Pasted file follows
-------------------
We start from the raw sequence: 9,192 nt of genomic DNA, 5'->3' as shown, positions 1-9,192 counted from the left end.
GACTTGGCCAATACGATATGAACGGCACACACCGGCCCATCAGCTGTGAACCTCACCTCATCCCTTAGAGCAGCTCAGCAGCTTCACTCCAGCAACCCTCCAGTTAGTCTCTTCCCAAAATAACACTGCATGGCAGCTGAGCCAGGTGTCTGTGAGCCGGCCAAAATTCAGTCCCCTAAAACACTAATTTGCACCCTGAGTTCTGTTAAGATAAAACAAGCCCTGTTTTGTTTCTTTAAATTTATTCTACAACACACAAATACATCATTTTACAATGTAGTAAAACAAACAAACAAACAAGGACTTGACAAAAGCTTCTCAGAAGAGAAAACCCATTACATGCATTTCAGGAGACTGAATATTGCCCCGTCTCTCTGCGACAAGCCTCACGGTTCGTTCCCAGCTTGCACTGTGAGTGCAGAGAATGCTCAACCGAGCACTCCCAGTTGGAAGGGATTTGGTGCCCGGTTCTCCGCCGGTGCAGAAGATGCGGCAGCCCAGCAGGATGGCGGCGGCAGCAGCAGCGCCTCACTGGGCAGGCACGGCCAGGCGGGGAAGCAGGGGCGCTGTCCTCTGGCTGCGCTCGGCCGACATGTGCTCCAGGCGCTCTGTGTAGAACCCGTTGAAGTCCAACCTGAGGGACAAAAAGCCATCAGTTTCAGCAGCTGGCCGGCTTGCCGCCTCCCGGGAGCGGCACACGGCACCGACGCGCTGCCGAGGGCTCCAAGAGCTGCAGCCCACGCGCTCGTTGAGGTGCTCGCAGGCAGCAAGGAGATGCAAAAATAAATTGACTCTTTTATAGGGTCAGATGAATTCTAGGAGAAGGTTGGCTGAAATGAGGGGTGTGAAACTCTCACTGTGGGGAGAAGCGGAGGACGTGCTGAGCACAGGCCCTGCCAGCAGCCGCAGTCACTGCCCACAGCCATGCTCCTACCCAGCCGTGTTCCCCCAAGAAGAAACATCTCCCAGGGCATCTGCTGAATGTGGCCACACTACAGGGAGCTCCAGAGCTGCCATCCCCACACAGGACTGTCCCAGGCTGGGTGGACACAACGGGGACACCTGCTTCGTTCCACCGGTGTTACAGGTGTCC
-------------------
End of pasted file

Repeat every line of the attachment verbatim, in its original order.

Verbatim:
We start from the raw sequence: 9,192 nt of genomic DNA, 5'->3' as shown, positions 1-9,192 counted from the left end.
GACTTGGCCAATACGATATGAACGGCACACACCGGCCCATCAGCTGTGAACCTCACCTCATCCCTTAGAGCAGCTCAGCAGCTTCACTCCAGCAACCCTCCAGTTAGTCTCTTCCCAAAATAACACTGCATGGCAGCTGAGCCAGGTGTCTGTGAGCCGGCCAAAATTCAGTCCCCTAAAACACTAATTTGCACCCTGAGTTCTGTTAAGATAAAACAAGCCCTGTTTTGTTTCTTTAAATTTATTCTACAACACACAAATACATCATTTTACAATGTAGTAAAACAAACAAACAAACAAGGACTTGACAAAAGCTTCTCAGAAGAGAAAACCCATTACATGCATTTCAGGAGACTGAATATTGCCCCGTCTCTCTGCGACAAGCCTCACGGTTCGTTCCCAGCTTGCACTGTGAGTGCAGAGAATGCTCAACCGAGCACTCCCAGTTGGAAGGGATTTGGTGCCCGGTTCTCCGCCGGTGCAGAAGATGCGGCAGCCCAGCAGGATGGCGGCGGCAGCAGCAGCGCCTCACTGGGCAGGCACGGCCAGGCGGGGAAGCAGGGGCGCTGTCCTCTGGCTGCGCTCGGCCGACATGTGCTCCAGGCGCTCTGTGTAGAACCCGTTGAAGTCCAACCTGAGGGACAAAAAGCCATCAGTTTCAGCAGCTGGCCGGCTTGCCGCCTCCCGGGAGCGGCACACGGCACCGACGCGCTGCCGAGGGCTCCAAGAGCTGCAGCCCACGCGCTCGTTGAGGTGCTCGCAGGCAGCAAGGAGATGCAAAAATAAATTGACTCTTTTATAGGGTCAGATGAATTCTAGGAGAAGGTTGGCTGAAATGAGGGGTGTGAAACTCTCACTGTGGGGAGAAGCGGAGGACGTGCTGAGCACAGGCCCTGCCAGCAGCCGCAGTCACTGCCCACAGCCATGCTCCTACCCAGCCGTGTTCCCCCAAGAAGAAACATCTCCCAGGGCATCTGCTGAATGTGGCCACACTACAGGGAGCTCCAGAGCTGCCATCCCCACACAGGACTGTCCCAGGCTGGGTGGACACAACGGGGACACCTGCTTCGTTCCACCGGTGTTACAGGTGTCC